In the beginning, it was probably [Konamiís] upper management that was more worried about this than I was. Theyíre very protective of the IP and were asking me questions like, ĎWhy are you taking our most valuable franchise and offloading it to Platinum?í But, what I said was, ĎDonít worry about it! Even if Platinum messes up, Iím working on Ground Zeroes, so itís okay!í [Laughs]
Of course, I always believed that it would end well, and it did end well... but I had to say that to management in order to convince them.
Collaborating with other studios in the future:
It really depends on the project, and it has to be something that matches. You have to match the studio to the project. In the past, we did [Metal Gear Solid
] Twin Snakes
with Silicon Knights up in Canada, and it didnít do that well. Part of the reason was that we were trying to control it too much.
Really, I think if youíre going to use an outside studio, it has to be in order to take advantage of their abilities. If they have a specialty, and you have a project which happens to [have] features that theyíre best at, then thatís fine. But I donít want to have to force myself to give something to an outside studio just because I want to offload something.
Creative compromises between Kojima Productions and Platinum Games:
Honestly, my role as the producer of this project was really to support development and make sure that we took the best advantage of Platinumís skills as possible. That said, I was opposed to some of the early ideas they proposed.
For example, thereís a scene where Raiden throws the Metal Gear Ray into the air, and I thought, ĎThereís no way... this is ridiculous!í But when they actually put it into the game and I had a chance to play it, it actually felt very good within the context of the scene.
My job went from... not necessarily fighting with them... occasionally we did have disagreements... but I just had to move that line a little bit. Make sure we could take the best advantage of Platinum and work on something together that takes advantage of the unique strengths of each studio.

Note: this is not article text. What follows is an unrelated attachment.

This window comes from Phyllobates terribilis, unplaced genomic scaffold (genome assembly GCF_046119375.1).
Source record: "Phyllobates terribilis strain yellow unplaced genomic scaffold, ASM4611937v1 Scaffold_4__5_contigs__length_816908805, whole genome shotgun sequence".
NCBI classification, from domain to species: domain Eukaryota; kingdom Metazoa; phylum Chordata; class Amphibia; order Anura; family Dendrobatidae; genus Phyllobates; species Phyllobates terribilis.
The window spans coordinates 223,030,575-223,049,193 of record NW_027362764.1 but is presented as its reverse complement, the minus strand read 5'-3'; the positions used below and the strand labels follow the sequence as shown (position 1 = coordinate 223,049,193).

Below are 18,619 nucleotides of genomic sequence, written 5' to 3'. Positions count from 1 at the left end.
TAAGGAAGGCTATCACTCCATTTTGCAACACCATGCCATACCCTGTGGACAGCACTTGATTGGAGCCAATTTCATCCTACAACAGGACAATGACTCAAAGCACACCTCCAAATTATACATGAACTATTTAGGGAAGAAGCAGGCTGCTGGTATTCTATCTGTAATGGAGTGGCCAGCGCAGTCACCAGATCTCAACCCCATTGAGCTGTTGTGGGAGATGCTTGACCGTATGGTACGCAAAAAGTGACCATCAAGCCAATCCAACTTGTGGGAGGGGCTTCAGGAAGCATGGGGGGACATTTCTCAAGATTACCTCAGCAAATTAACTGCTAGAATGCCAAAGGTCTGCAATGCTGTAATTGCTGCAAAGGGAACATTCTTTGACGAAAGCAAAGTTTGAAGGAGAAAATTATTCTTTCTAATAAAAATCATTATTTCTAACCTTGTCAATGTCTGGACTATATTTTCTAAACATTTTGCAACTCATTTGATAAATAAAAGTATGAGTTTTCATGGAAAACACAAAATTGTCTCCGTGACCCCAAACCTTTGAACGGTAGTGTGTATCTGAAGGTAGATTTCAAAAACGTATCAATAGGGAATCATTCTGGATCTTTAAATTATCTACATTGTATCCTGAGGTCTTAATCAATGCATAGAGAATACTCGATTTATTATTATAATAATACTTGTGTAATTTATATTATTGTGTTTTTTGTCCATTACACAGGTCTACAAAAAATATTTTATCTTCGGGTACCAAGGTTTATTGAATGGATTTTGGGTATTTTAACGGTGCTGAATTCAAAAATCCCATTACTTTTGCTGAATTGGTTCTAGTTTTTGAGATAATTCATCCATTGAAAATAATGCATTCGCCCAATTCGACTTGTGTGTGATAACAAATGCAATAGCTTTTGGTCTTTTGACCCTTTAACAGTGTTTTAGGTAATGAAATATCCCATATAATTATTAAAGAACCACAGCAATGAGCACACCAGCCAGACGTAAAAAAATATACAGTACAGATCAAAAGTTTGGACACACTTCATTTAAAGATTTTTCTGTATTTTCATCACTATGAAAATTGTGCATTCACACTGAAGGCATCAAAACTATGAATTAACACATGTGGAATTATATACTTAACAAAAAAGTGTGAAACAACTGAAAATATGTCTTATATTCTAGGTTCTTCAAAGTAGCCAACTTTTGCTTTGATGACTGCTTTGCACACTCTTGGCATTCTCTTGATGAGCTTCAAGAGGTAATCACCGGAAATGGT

... Of course, this isnít a game by me, this is a game by Platinum. There are some things about the story that I may have done differently, but I think the end result is something that neither studio could have made on their own. Itís a synergy of the best parts of each studio and I think the end product is very satisfying.
On Metal Gear Rising impacting future titles in the series:
I think Rising
is a special case. In the future, we may make other games, maybe featuring the Boss as the main character. Thatís something I want to make personally... but as far as a series of spinoffs? Maybe thereíll be another Rising
in the future, but itís not something Iím going to make a habit of.
One thing I want to make clear is that Metal Gear Solid
, will always be a stealth series. The core gameplay is feeling that excitement and tension that you feel as you sneak through a stage or environment and achieve your mission. That, to me, is the core of the series. And as far as the numbered titles in the series are concerned, they will always feature that type of gameplay.
Metal Gear Risingís near-cancellation:
We actually worked on it pretty hard, for two years in-house. Then we ran into problems. Normally what would happen at that point would be Iíd jump in, take over the project and start from scratch. But I was already busy with [Metal Gear Solid
] Ground Zeroes
so I was actually planning to cancel the game at that point.
The only problem was, we had already announced Metal Gear Solid: Rising
at E3, and there were a lot of users looking forward to the game. So I really tried to think of a way to keep the project alive. Platinum Games was really the only studio I could think of that could take over and do it properly.
So in essence, if Platinum had said no to this offer, then Rising
would not have existed. But in the end, Platinum did take over, they did a great job, and we have a great product as a result.